2tone goodThe orinality of this description is that the tone generation is made by the use of a DDS and not a sine wave generator made with transistors or a special circuit. It also does not use any special and expensive component but only junk box components, or at least cheap ones !

The main characteristics of this generator are :

- Two tone generator 800/ 1000 Hz or 400/2600 Hz (jumper selectable)
- Single tone generator of 1000 Hz
- Ajustable output level, max around 100 mV pp on 600 Ohm, or 35,4 mV eff. in single tone or 25,0 mV eff. in 2 tones
- Spectral purity between 0,3 and 150 kHz > 50dB !
- Distorsion <0,01% (in single tone) !
- Supplied by a 9V battery, consumption 7-8 mA that gives 50 working hours with an alcaline battery.
- Automatic PTT switching at power on.

This circuit has originaly been described by DH7AHN ,adapted and translated by myself for my usage. The original description can be found here

Principle of operation

The difference between the 2 frequencies generated in 800/1000 Hz mode is 200 Hz or a multiple of 200 Hz in the 400/2600 Hz mode. So, the signal is generated at a maximum rate of 5 ms. Thus the Eprom must follow the course of this curve at a max 5ms rate. To keep the circuit simple, the Eprom is adressed in binary mode and the software is written to match this. With a 14 bits divider, the clock frequency must be of 3,2768 MHz, which is a standard crystal frequency.

The xtal oscillator is a Collpits circuit built around transistor Q1. To keep the output at a sufficient level to drive the U1 divider, and to ensure an immediate starting of oscillation, the transistor type should not be changed. (but i also used BC337 with same results)) The clock signal is sent directly to the divider U1 input. The use of a standard CMOS component for which the upper operating frequency limit is 2 MHz is however not a problem. Using a "High speed CMOS" can generate parasitic spikes of about 10mV and has been avoided.

The divider outputs are driving the Eprom address inputs. The 3 Eprom outputs D0 to D2 are summed to give the digital output signal. The D/A conversion is done by 3 metal 1% resistors, which is enough in our case. The last spures of DDS switching are attenuated by 35 DB by the RC output filter. The output level is set by the multiturn ajustable resistor and the signal is sent to the microphone plug.

R12 and Q3 are used to key the PTT line as soon as the generator is switched on. If this solution shoud not be appropriate, this components can be ommitted and the transmitter should be keyed externaly.

A particularity of the circuit is the power supply switching. On this circuit, the negative pole of the battery is switched. DO NOT put the negative pole of the battery directly to ground, or the generator would operate permanently !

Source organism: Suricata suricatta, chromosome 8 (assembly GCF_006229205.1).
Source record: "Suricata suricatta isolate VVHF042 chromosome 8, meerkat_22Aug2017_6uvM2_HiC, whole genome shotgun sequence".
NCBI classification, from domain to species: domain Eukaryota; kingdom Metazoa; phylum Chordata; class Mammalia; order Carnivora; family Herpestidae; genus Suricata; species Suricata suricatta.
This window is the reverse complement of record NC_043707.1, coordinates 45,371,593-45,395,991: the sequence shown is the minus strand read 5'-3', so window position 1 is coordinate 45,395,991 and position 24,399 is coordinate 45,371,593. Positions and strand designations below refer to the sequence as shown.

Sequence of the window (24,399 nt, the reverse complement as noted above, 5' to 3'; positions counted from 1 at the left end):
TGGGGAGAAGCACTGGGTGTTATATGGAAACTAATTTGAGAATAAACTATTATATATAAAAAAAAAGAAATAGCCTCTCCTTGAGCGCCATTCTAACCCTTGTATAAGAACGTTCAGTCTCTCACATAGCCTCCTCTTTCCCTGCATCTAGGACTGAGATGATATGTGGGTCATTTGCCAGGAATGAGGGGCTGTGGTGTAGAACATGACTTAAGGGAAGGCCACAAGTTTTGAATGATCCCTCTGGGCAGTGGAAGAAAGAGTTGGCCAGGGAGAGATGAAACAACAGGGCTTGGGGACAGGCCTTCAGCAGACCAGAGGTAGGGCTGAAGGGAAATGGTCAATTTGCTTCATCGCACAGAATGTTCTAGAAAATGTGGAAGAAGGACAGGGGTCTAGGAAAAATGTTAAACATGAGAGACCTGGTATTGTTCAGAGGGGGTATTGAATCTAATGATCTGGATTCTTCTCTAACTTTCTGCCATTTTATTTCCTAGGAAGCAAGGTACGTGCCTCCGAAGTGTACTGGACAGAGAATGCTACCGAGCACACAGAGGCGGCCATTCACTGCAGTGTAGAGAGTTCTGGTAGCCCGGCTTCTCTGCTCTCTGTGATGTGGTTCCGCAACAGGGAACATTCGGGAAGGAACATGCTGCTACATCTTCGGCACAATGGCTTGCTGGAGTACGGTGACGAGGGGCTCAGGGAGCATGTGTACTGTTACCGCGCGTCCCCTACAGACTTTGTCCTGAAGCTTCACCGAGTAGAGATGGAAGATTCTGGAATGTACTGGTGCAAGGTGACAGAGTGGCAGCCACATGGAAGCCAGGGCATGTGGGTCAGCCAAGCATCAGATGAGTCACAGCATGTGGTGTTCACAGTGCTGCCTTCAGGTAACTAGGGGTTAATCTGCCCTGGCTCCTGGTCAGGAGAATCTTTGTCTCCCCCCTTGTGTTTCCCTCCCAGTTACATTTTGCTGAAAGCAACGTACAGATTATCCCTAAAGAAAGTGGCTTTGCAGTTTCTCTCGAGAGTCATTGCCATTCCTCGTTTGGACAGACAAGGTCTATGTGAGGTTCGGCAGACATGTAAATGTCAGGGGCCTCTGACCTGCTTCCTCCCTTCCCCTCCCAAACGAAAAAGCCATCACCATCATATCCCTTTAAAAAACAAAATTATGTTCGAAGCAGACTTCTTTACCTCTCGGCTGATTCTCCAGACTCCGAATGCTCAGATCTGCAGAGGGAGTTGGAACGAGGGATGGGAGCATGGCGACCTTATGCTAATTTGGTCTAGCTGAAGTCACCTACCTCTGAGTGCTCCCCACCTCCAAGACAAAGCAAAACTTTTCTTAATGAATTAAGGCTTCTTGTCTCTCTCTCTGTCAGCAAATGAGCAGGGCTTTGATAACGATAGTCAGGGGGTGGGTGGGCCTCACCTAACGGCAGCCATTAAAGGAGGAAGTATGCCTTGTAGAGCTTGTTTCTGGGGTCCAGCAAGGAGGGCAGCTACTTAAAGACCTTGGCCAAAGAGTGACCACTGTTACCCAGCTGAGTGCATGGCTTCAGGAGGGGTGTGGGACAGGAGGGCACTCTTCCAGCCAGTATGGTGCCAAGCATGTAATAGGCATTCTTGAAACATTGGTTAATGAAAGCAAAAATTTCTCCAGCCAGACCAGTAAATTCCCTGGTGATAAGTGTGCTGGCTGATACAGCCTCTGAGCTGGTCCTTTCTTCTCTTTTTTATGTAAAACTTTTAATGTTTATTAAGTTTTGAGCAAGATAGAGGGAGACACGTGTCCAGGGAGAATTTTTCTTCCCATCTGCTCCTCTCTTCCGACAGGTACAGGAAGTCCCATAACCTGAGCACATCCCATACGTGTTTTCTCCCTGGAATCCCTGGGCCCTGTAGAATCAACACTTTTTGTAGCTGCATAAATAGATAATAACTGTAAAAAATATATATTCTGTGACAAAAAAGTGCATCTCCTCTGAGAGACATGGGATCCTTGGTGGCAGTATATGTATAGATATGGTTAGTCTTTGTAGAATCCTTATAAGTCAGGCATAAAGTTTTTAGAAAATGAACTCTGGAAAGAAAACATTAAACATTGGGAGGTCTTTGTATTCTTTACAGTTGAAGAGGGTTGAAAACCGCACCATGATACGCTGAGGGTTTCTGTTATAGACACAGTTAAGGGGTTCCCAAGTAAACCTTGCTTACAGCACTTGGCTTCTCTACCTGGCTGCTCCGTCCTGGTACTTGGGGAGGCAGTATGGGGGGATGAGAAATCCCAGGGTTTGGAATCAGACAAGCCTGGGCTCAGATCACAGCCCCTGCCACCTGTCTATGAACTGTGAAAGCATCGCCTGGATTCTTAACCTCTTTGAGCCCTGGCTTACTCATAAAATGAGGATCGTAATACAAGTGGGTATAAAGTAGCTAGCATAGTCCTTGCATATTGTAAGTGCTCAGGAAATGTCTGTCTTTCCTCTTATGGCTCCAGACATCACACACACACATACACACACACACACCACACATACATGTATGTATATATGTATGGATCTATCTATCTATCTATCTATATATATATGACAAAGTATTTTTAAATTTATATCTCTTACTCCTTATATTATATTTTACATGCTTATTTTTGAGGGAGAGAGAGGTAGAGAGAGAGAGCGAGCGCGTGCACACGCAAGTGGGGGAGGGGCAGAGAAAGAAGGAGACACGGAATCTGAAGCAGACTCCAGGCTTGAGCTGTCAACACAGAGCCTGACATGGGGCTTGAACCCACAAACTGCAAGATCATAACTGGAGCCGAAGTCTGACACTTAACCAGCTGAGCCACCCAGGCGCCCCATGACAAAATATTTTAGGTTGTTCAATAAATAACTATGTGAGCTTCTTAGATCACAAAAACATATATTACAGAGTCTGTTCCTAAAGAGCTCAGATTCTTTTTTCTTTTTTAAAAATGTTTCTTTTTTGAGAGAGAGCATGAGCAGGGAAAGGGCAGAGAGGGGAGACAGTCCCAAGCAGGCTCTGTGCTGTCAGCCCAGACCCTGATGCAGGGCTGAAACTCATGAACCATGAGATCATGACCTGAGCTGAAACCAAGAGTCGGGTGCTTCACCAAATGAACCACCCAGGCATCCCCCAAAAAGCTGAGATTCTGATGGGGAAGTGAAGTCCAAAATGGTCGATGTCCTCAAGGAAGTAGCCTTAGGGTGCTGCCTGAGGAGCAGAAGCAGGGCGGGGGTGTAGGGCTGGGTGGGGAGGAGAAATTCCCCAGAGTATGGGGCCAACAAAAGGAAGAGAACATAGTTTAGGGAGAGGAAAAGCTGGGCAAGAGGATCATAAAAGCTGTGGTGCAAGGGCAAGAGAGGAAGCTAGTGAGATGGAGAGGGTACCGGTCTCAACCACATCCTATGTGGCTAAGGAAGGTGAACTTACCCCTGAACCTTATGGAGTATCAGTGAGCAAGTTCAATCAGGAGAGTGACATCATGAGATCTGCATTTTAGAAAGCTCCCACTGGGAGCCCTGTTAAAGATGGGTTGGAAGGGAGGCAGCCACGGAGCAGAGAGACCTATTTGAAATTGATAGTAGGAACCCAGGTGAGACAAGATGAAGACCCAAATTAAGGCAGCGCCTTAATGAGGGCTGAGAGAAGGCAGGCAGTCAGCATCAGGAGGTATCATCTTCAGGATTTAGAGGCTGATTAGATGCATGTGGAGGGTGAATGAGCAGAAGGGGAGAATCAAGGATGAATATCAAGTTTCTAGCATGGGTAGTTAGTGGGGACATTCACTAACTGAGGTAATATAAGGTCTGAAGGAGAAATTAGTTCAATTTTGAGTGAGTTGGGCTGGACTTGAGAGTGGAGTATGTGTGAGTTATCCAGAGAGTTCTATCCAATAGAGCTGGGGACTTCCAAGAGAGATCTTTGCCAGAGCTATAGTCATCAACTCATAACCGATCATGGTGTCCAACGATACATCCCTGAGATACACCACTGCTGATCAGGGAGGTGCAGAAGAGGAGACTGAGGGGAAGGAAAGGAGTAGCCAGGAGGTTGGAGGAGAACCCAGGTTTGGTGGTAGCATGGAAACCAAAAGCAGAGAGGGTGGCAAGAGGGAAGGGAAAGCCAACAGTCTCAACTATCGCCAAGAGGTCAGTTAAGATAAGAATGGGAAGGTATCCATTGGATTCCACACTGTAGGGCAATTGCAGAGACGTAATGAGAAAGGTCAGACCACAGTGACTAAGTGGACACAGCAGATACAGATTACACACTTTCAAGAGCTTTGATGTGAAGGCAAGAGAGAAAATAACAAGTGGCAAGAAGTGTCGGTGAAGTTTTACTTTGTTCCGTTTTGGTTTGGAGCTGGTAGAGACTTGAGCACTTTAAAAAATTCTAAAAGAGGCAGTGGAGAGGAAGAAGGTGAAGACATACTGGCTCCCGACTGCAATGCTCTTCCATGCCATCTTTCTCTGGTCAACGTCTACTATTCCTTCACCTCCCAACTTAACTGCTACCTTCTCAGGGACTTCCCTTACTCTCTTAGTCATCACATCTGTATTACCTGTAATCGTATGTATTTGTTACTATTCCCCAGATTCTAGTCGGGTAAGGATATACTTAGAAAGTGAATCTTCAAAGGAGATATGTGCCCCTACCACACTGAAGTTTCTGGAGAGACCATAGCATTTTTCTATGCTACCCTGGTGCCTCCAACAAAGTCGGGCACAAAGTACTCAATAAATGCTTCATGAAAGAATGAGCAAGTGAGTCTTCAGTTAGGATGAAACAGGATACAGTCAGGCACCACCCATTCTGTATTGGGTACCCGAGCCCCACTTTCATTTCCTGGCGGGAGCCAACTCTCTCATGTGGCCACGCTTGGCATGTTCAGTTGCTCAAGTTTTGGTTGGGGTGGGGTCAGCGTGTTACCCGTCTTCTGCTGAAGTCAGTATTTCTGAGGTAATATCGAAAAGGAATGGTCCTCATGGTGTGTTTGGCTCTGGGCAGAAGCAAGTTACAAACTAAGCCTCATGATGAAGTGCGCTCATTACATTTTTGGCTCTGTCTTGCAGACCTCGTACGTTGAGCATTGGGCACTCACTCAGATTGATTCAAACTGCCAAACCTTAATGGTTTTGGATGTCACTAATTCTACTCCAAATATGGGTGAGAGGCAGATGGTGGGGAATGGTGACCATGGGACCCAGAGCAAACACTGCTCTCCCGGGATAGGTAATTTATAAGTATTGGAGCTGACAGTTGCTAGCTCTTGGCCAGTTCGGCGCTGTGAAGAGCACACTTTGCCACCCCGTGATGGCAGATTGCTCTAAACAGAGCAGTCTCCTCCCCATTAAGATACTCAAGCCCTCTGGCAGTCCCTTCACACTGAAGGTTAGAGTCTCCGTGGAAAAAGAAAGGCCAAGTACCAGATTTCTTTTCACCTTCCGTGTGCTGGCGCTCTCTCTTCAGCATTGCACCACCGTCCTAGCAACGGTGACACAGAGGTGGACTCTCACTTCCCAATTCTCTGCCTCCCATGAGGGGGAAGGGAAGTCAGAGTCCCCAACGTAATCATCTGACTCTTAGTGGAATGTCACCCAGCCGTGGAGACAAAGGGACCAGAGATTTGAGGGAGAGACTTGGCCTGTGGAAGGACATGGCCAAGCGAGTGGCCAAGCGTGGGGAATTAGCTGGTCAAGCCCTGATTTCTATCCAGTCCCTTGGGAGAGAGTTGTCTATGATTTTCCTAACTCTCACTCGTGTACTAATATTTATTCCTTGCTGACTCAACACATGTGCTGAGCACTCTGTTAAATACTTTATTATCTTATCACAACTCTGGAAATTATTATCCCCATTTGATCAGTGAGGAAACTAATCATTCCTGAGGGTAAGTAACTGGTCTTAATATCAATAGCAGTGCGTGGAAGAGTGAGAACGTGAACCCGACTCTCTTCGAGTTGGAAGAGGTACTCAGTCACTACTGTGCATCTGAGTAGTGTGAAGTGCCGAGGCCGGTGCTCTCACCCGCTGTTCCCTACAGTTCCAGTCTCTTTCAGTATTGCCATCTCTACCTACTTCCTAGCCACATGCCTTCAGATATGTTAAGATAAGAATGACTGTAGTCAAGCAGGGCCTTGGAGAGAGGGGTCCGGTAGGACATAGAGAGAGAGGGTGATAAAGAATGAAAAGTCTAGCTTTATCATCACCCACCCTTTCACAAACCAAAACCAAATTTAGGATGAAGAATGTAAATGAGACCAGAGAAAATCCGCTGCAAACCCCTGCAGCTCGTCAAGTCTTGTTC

The reason of this particularity is to save the use of a double circuit three pole switch which is rather rare and expensive. The second switch is thus made by the Q2 transistor which is saturated in the single tone position. Q2 collector is used to switch the Eprom pin.

The jumper on pin 2 and 23 is used to switch between the 800/1000 Hz or 400/2600 Hz tones, this later values are recommanded in the Kenwood technical manuals. ATTENTION, the jumper must always be present in one of this position !



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The circuit is built in a small aluminium case that can easily be found at most component dealers. It is a TEKO model 2/A.1 with dimensions of 72x57,5x28 mm. The printed board is 52x52 mm large and hosts all the components. A 9V battery supplies the circuit for many hours. The central position of the power switch cuts the supply, one position is for the 2 tone generator and the other one for the single 1000 Hz tone.

The battery is connected to the + and - pads of the printed board. DO NOT connect the minus of the battery to ground !

The diagram and printed board have been drawn with the free software suite ExpressPcb available here : http://www.expresspcb.com

You can download diagram file and the printed board file.

The software that must be loaded in the Eprom has been written by DH7AHN and can be downloaded here : 2tonprom.bin. The software was written to fit into a 27C64 or 27C128. I also used a 27C256, but you must put pin 27 to ground instead of +5V. You can do that by modifying the board or simply lift this pin form the board or socket and connect it to ground with a small wire.

Component layout

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The generator is connected to the microphone plug of the SSB transmitter. Switch on the generator in the 2 tone position and adjust the generator output level at a sufficient level. A too high level can satured the microphone input of the TX and produce bad results.

The antenna signal is, after been attenuated or picked up by a coupler directed to the measuring circuit. If your oscilloscope has a maximum bandpass that covers the signal to check, you can use it directly.

The signal envelope seen on the oscilloscope must have the following shape like in figure 9A.


The crossing on the zero line must be very sharp and precise, the shape of the envelope must be clean and regular as in picture 9A. There are several defaults that can be detected with the help of this generator and method :

Overmodulation :

- the top of the curves are flat or distorted (figure 9B)

Bad carrier suppression or bad idle current :

- the crossings of the curves at zero are not sharp.

Lack of linearity.

- both symptoms and distorted curves

If you have a spectrum analyser, you can also visualize the signal. The SSB spectrum is about 2,7 KHz.